Following a recent update, Canada’s travel rules now require the majority of incoming travellers to provide a negative COVID-19 test before entering the country.
However, there are some exceptions to this rule.
There are only a limited number of exceptions where an individual is not required to show proof of a negative test.
Government of Canada
The federal government has laid out the types of travellers that are exempt from providing a negative COVID-19 test upon their arrival and it includes essential workers, young children and government officials.
Examples of essential workers include those in the trade and transportation sector (like truck drivers and crew members on aircraft), emergency service providers (like firefighters and paramedics) and eligible government officials (like employees of the Government of Canada, border service officers and law enforcement officials).
If entering for work purposes, Canadian Armed Forces members are also permitted to skip the pre-arrival testing requirement.
Also exempt are people who have tested positive for the illness between 14 and 90 days before travelling (providing they have proof of this positive test.)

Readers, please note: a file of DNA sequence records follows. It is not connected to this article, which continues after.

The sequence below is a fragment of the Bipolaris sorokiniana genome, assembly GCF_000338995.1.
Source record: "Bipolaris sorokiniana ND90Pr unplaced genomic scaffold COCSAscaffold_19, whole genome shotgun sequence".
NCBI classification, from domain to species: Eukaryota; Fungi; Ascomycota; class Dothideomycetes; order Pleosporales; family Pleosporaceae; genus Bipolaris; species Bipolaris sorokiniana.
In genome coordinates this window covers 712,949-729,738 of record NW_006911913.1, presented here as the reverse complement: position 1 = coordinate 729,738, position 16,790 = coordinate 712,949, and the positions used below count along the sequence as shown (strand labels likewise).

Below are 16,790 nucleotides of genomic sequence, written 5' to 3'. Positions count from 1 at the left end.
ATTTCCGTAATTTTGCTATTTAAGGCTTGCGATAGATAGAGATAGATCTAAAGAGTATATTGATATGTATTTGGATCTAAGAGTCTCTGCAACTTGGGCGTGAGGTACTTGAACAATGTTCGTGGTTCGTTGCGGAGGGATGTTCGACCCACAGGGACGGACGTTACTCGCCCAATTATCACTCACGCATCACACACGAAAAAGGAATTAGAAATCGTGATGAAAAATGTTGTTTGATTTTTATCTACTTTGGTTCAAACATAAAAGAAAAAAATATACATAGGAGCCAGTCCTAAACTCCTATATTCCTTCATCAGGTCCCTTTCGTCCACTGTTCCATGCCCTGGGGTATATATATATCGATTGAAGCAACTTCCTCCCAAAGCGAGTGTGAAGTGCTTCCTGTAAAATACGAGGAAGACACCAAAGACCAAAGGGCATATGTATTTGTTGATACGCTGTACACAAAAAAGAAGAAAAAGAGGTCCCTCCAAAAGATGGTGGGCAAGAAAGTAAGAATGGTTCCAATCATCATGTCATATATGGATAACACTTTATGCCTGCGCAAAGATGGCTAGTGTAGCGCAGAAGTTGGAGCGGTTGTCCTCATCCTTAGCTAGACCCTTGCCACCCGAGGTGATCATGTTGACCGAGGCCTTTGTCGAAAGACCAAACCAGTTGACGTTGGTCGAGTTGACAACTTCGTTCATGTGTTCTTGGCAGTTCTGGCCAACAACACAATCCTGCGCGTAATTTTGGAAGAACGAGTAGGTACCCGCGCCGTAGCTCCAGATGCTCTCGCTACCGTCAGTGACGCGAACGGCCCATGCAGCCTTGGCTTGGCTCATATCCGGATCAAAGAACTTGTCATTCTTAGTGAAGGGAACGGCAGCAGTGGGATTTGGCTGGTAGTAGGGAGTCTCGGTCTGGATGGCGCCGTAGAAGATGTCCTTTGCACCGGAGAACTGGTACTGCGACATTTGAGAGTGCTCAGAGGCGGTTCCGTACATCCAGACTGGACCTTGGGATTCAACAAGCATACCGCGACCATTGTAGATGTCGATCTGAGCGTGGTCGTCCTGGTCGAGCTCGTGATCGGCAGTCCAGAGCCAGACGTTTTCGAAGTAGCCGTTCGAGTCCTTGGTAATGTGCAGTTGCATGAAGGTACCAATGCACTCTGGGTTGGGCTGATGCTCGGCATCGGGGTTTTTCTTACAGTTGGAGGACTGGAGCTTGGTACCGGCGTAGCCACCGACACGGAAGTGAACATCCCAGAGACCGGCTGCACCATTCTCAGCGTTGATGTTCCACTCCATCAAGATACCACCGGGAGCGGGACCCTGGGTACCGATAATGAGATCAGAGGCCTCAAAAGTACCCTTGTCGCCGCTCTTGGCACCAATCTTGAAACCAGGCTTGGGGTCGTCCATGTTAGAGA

Children under four years of age are not required to show a test, and neither are air passengers in transit through Canada who aren’t stopping in the country.
When it comes to the land border, frequent cross-border workers, who must leave and re-enter Canada regularly for work purposes, are also exempt.
People living in integrated trans-border communities have also been given the go-ahead to cross Canada's land borders without proof of a COVID-19 test.
While all Canadians do have a legal right to enter the country via land, even without a negative COVID-19 test, those who do not comply could face fines of up to $3,000.